What happens when a mother says she isn’t okay, but nobody’s listening? That’s the situation Sydney mother, Robin, faced after the birth of her twin boys but no matter where she turned, her desperate cries for help went unanswered. Confessions of a Mad Mooer is told with warmth, humour, and unflinching honesty. A must read for anyone who has been touched by post natal depression.
What happens when a mother says she isn’t okay, and nobody’s listening? That’s the situation Robin faced after the birth of her identical twins boys. She already had a needy toddler and a husband who worked long hours, but no matter where she turned, her desperate cries for help went unanswered. It wasn’t until her newborn twins ended up in hospital with bronchiolitis that the medical staff realised it was Robin who needed the most care.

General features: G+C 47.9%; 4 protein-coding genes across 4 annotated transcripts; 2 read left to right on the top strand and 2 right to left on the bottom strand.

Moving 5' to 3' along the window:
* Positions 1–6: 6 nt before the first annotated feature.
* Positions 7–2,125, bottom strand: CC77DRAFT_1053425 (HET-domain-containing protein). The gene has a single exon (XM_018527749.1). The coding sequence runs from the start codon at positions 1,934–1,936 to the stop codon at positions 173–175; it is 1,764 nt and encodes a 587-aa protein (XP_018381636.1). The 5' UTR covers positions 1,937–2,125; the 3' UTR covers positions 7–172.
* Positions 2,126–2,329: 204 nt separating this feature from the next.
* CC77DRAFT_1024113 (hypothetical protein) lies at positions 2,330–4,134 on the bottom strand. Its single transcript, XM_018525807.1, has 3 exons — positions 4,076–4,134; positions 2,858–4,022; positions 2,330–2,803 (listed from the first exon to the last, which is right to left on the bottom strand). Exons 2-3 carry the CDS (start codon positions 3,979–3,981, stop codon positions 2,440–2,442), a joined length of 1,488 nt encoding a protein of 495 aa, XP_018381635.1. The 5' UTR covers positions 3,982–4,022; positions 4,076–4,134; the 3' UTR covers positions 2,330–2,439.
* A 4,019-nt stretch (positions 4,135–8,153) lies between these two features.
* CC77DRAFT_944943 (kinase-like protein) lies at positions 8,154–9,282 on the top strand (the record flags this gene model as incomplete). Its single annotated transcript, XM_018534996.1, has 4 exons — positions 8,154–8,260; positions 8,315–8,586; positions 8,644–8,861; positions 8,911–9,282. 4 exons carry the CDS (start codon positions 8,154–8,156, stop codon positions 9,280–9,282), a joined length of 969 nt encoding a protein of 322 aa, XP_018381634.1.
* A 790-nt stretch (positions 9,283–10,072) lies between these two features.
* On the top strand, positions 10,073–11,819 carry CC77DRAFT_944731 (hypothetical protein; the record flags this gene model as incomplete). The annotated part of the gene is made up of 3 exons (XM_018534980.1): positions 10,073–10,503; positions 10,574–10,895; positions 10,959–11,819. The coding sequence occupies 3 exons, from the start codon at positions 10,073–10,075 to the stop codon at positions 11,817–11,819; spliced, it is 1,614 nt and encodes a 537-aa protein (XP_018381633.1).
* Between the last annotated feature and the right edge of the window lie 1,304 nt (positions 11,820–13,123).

The hospital diagnosed her with postnatal depression, and sent her and the boys to a psychiatric hospital. Inside the Mothers and Baby unit Robin finally found her confidence, not only as a parent, but also as a writer and a worthy person in her own right. Her periods returned, too, but she didn’t consider that as much of a blessing. Confessions of a Mad Mooer is her story, told with warmth, humour, and unflinching honesty.
Words of Praise for Confessions of a Mad Mooer:
“Ugh, do I have to read it? Do I make you read my work stuff?” – My husband (Still hasn’t read it.)
“That’s nice that you wrote a book. Have you seen the new app I downloaded for choir?” – My mother (It really wasn’t that impressive.)
“Fanwah. I love that word. I’m going to use it all the time. Did you make it up?” – My friend Helen. (No. Robin did make up that particular word for the vagingo. Her friend Tash did.)